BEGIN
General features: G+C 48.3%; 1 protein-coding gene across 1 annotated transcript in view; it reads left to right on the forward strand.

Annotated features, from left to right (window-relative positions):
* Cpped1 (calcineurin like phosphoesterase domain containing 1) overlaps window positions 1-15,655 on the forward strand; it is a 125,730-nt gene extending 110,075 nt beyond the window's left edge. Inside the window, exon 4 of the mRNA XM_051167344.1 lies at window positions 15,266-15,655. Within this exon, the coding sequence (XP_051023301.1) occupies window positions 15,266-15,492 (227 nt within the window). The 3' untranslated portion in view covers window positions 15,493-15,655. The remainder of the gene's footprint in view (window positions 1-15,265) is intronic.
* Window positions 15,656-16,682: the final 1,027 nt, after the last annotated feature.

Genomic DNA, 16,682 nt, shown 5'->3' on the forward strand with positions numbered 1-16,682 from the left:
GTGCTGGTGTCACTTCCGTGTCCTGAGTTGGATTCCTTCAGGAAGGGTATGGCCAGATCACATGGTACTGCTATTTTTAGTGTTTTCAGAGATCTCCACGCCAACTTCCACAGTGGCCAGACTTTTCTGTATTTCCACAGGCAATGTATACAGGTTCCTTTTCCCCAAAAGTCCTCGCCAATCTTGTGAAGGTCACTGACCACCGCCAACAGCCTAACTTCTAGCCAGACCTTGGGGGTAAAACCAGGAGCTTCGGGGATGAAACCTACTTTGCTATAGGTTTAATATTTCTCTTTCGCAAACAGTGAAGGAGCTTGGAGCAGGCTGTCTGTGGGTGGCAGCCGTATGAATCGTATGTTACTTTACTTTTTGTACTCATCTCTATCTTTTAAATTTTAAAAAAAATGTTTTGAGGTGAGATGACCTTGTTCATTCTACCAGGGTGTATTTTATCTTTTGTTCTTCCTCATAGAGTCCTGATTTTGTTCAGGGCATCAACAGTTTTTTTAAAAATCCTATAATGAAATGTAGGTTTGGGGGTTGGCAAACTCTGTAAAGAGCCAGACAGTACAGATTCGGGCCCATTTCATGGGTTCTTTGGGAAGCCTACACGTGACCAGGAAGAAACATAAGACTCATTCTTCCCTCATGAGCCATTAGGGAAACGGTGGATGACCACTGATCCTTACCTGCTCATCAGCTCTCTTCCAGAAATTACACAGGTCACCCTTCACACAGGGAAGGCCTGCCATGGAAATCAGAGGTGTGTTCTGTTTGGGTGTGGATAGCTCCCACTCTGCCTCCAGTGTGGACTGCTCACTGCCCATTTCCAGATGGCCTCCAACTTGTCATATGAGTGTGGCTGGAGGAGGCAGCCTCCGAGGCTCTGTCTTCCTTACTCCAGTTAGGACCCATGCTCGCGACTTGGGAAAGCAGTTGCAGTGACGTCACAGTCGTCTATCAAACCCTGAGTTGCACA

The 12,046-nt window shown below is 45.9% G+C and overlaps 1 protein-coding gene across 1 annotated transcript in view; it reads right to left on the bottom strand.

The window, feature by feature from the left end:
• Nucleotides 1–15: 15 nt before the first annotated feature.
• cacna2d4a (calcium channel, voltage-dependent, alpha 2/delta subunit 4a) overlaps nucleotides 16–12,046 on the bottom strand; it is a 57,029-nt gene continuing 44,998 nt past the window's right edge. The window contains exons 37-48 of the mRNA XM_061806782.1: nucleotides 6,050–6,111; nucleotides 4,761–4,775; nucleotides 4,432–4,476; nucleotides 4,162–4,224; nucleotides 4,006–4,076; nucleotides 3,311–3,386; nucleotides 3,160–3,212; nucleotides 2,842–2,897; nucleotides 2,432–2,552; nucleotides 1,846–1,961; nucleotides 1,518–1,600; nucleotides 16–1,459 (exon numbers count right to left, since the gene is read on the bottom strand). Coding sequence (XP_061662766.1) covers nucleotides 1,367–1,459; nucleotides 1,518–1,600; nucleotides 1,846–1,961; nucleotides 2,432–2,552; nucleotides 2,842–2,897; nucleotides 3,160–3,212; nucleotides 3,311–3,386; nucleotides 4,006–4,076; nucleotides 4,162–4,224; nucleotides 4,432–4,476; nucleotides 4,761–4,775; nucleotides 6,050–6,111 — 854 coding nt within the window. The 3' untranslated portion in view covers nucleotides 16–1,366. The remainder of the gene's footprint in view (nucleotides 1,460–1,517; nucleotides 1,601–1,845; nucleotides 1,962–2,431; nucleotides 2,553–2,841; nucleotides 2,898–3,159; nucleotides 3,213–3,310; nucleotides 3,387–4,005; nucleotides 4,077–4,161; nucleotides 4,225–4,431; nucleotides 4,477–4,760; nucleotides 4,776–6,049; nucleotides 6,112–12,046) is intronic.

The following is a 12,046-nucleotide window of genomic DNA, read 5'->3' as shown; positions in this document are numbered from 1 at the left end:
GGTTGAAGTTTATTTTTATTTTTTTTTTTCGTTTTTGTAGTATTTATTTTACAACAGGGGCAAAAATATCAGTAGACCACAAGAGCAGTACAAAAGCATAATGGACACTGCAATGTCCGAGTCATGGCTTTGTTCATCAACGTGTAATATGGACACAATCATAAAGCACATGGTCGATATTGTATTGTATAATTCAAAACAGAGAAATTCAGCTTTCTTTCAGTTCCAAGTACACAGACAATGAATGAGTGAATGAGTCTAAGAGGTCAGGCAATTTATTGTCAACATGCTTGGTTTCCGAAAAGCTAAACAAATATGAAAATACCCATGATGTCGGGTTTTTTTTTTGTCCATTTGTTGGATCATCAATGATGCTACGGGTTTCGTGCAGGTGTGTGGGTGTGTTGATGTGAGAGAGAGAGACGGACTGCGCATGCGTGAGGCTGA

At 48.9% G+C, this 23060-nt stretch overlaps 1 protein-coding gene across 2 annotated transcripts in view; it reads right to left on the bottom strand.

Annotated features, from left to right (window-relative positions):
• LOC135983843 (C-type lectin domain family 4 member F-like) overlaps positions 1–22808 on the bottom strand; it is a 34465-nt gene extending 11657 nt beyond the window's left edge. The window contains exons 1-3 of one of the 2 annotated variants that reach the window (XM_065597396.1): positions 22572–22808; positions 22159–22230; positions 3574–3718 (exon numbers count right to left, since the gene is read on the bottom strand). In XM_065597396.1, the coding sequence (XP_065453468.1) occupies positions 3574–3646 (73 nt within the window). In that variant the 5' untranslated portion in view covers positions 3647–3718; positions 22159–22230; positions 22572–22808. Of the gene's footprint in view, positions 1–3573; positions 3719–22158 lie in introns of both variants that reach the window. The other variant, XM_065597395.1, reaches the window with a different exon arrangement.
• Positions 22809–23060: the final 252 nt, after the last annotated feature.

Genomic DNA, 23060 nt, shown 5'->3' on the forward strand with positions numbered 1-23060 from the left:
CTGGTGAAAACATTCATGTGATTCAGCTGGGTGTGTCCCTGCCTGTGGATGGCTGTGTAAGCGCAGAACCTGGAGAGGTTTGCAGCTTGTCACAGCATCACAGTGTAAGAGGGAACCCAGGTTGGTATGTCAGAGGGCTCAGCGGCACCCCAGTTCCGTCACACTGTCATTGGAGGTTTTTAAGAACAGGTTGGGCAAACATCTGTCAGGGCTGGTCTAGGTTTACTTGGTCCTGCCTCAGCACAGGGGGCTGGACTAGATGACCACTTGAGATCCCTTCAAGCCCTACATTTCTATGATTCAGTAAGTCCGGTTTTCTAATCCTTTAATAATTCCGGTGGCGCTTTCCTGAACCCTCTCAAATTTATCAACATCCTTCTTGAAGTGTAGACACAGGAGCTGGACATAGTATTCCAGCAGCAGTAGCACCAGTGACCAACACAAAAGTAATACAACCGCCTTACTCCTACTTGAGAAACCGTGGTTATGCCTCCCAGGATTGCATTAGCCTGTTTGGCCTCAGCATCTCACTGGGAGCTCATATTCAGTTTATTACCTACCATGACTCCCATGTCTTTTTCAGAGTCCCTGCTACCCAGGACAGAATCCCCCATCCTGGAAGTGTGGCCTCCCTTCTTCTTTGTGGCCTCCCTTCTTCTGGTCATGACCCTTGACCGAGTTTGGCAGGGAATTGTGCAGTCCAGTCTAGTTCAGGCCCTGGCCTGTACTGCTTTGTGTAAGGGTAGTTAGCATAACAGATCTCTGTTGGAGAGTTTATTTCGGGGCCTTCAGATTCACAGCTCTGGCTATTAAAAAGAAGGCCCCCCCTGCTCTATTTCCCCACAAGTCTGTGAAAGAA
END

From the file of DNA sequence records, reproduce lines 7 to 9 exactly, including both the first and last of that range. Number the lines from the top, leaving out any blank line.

The 12,046-nt window shown below is 45.9% G+C and overlaps 1 protein-coding gene across 1 annotated transcript in view; it reads right to left on the bottom strand.

The window, feature by feature from the left end:
• Nucleotides 1–15: 15 nt before the first annotated feature.